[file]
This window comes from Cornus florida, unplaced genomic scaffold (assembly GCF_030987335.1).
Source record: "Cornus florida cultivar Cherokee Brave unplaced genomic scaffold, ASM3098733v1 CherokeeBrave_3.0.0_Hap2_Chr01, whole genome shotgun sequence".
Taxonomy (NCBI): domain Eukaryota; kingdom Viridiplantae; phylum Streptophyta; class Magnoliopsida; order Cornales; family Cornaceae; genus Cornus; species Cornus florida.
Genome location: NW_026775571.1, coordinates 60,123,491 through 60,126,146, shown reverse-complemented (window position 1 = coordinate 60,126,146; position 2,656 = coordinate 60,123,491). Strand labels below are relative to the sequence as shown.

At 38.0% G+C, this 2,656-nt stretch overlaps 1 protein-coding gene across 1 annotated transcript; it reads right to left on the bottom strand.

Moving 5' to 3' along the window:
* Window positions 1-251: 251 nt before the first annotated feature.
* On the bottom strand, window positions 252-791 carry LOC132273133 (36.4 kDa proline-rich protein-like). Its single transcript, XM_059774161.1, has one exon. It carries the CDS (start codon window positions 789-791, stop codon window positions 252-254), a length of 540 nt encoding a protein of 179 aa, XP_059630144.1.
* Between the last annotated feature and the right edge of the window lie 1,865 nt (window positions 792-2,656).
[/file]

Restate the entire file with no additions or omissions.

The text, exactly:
This window comes from Cornus florida, unplaced genomic scaffold (assembly GCF_030987335.1).
Source record: "Cornus florida cultivar Cherokee Brave unplaced genomic scaffold, ASM3098733v1 CherokeeBrave_3.0.0_Hap2_Chr01, whole genome shotgun sequence".
Taxonomy (NCBI): domain Eukaryota; kingdom Viridiplantae; phylum Streptophyta; class Magnoliopsida; order Cornales; family Cornaceae; genus Cornus; species Cornus florida.
Genome location: NW_026775571.1, coordinates 60,123,491 through 60,126,146, shown reverse-complemented (window position 1 = coordinate 60,126,146; position 2,656 = coordinate 60,123,491). Strand labels below are relative to the sequence as shown.

At 38.0% G+C, this 2,656-nt stretch overlaps 1 protein-coding gene across 1 annotated transcript; it reads right to left on the bottom strand.

Moving 5' to 3' along the window:
* Window positions 1-251: 251 nt before the first annotated feature.
* On the bottom strand, window positions 252-791 carry LOC132273133 (36.4 kDa proline-rich protein-like). Its single transcript, XM_059774161.1, has one exon. It carries the CDS (start codon window positions 789-791, stop codon window positions 252-254), a length of 540 nt encoding a protein of 179 aa, XP_059630144.1.
* Between the last annotated feature and the right edge of the window lie 1,865 nt (window positions 792-2,656).